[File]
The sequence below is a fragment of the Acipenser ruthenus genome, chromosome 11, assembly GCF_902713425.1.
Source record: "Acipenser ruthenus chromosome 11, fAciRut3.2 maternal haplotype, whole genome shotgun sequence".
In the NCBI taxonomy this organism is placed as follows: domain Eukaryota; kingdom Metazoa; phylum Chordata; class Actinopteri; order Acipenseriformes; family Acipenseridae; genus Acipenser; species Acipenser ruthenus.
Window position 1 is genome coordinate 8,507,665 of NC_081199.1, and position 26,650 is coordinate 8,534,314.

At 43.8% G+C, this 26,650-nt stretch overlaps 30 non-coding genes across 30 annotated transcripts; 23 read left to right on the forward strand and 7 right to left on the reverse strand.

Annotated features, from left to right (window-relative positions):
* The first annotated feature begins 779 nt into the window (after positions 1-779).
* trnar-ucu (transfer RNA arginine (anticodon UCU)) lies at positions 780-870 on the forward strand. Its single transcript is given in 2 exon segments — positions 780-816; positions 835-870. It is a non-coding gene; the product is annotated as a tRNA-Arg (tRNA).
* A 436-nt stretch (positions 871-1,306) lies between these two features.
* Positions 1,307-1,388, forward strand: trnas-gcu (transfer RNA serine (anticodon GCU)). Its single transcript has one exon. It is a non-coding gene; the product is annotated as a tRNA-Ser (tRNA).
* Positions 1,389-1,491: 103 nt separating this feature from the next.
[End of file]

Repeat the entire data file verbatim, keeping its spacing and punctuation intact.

The sequence below is a fragment of the Acipenser ruthenus genome, chromosome 11, assembly GCF_902713425.1.
Source record: "Acipenser ruthenus chromosome 11, fAciRut3.2 maternal haplotype, whole genome shotgun sequence".
In the NCBI taxonomy this organism is placed as follows: domain Eukaryota; kingdom Metazoa; phylum Chordata; class Actinopteri; order Acipenseriformes; family Acipenseridae; genus Acipenser; species Acipenser ruthenus.
Window position 1 is genome coordinate 8,507,665 of NC_081199.1, and position 26,650 is coordinate 8,534,314.

At 43.8% G+C, this 26,650-nt stretch overlaps 30 non-coding genes across 30 annotated transcripts; 23 read left to right on the forward strand and 7 right to left on the reverse strand.

Annotated features, from left to right (window-relative positions):
* The first annotated feature begins 779 nt into the window (after positions 1-779).
* trnar-ucu (transfer RNA arginine (anticodon UCU)) lies at positions 780-870 on the forward strand. Its single transcript is given in 2 exon segments — positions 780-816; positions 835-870. It is a non-coding gene; the product is annotated as a tRNA-Arg (tRNA).
* A 436-nt stretch (positions 871-1,306) lies between these two features.
* Positions 1,307-1,388, forward strand: trnas-gcu (transfer RNA serine (anticodon GCU)). Its single transcript has one exon. It is a non-coding gene; the product is annotated as a tRNA-Ser (tRNA).
* Positions 1,389-1,491: 103 nt separating this feature from the next.